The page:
I re-read in Hansard with near-surprise--nay, astonishment--the Minister's remarks last Tuesday, that the provisional listing procedure was a consideration of the case "on its merits". All I can say is, only the merits of one side. Yet at the moment that someone goes on the provisional list, his employment prospects--or, if he has another job, his actual employment--are shattered. The career and reputational effects are devastating; far more so than in many criminal prosecutions.

My amendment seeks to add but one requirement for provisional listing; namely, that the civil servant must be of the view,

    "that, unless such a provisional listing is made, there is a risk that any person will suffer significant harm".

In the debate last week, I pointed out that in Clause 68 the Government are providing precisely that safeguard, and indeed more, in the provisional or emergency procedure to be followed where a child is to be removed from a registered childminder. The noble Lord, Lord Hunt of Kings Heath, failed to address that point, beyond saying that,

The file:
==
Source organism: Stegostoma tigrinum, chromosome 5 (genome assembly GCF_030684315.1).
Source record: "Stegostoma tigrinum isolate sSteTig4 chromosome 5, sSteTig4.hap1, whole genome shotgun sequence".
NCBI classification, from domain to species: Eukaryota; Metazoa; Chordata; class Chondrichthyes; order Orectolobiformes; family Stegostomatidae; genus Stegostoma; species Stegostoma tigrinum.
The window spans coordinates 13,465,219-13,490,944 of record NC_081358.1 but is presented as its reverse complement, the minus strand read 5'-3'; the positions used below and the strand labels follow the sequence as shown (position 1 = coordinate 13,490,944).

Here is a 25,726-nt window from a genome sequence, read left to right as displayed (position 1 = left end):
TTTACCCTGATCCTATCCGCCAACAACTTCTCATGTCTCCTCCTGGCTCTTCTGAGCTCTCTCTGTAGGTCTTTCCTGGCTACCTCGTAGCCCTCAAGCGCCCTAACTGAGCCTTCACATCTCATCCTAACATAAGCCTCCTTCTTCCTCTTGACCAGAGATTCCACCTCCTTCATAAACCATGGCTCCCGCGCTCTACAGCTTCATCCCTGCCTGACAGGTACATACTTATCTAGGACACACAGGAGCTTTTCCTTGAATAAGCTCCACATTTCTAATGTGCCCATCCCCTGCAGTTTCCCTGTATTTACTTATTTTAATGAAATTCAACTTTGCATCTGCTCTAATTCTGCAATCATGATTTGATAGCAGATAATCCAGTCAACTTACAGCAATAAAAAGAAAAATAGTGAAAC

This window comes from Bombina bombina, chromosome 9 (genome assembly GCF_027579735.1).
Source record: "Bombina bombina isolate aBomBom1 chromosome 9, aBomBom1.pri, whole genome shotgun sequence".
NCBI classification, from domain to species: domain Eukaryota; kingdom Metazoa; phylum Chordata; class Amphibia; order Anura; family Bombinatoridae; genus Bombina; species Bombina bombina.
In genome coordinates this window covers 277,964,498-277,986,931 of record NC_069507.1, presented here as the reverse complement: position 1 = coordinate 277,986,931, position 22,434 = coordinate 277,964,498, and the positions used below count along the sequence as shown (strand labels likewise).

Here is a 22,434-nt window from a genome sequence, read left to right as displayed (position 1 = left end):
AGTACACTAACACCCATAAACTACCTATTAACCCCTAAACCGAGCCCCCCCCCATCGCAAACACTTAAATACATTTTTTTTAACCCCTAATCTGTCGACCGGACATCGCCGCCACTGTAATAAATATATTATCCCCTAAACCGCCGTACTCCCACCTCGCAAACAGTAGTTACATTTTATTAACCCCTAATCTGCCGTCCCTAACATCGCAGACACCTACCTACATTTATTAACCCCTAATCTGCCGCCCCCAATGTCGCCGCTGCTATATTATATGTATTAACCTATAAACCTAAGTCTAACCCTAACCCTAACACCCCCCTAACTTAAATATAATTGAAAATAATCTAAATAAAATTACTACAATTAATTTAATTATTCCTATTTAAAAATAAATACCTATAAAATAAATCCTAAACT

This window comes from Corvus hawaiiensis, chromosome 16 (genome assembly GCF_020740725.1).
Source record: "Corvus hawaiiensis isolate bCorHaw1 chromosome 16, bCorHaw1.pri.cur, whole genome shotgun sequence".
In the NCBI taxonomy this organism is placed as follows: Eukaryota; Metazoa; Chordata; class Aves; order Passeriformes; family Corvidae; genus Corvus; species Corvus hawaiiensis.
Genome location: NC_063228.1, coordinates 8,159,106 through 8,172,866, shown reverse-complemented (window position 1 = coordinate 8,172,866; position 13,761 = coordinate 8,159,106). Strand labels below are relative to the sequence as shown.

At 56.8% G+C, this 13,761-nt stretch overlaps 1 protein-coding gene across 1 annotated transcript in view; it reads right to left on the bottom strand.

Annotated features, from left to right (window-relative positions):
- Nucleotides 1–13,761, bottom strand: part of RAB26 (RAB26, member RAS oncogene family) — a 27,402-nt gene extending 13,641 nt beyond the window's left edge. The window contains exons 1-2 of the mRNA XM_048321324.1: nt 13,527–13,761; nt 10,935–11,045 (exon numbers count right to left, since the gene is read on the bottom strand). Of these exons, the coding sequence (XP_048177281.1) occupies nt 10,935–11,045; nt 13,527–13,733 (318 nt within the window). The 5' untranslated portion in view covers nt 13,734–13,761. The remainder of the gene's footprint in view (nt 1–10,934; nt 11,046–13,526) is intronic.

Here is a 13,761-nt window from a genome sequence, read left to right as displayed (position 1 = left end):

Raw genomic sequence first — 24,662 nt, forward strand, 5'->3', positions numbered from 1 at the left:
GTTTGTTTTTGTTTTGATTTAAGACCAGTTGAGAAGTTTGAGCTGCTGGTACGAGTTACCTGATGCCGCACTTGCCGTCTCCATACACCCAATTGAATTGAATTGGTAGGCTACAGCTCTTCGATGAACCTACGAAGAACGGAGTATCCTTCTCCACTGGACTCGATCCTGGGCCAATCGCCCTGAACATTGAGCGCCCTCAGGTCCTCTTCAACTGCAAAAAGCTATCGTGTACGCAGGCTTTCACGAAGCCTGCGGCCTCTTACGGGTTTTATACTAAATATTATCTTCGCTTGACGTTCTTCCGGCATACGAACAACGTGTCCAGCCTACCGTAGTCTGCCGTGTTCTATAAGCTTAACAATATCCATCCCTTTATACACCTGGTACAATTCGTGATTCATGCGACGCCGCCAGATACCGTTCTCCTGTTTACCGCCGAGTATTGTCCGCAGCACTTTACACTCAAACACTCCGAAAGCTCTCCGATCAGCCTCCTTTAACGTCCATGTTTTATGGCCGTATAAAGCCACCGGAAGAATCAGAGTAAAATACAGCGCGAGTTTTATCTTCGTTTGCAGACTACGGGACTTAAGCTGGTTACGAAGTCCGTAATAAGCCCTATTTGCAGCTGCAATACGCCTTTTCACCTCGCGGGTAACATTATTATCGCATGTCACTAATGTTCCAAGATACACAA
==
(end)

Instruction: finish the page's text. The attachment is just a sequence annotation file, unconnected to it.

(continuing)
"It is not meaningful to imagine that the likelihood of harm can be assessed in those circumstances".--[Official Report, 28/3/2000; col. 775.]

and that,

    "It could raise issues of interpretation".--[Official Report, 28/3/2000; col. 776.]

That is precisely what will be required of those who will deal with emergency procedures for childminders.

If protection of the public is the overriding consideration--many will believe that it is--one must contemplate just how matters will be left if the wording in Clause 71 is left as drafted. It is not fair, as was said on Second Reading, that the overriding need is protection for vulnerable people and that the considerations of fairness to workers with vulnerable people are secondary. That is not right. It does not

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strike a fair and proper balance. It is wholly contrary to the traditions of the balancing act which this House has undertaken since time immemorial.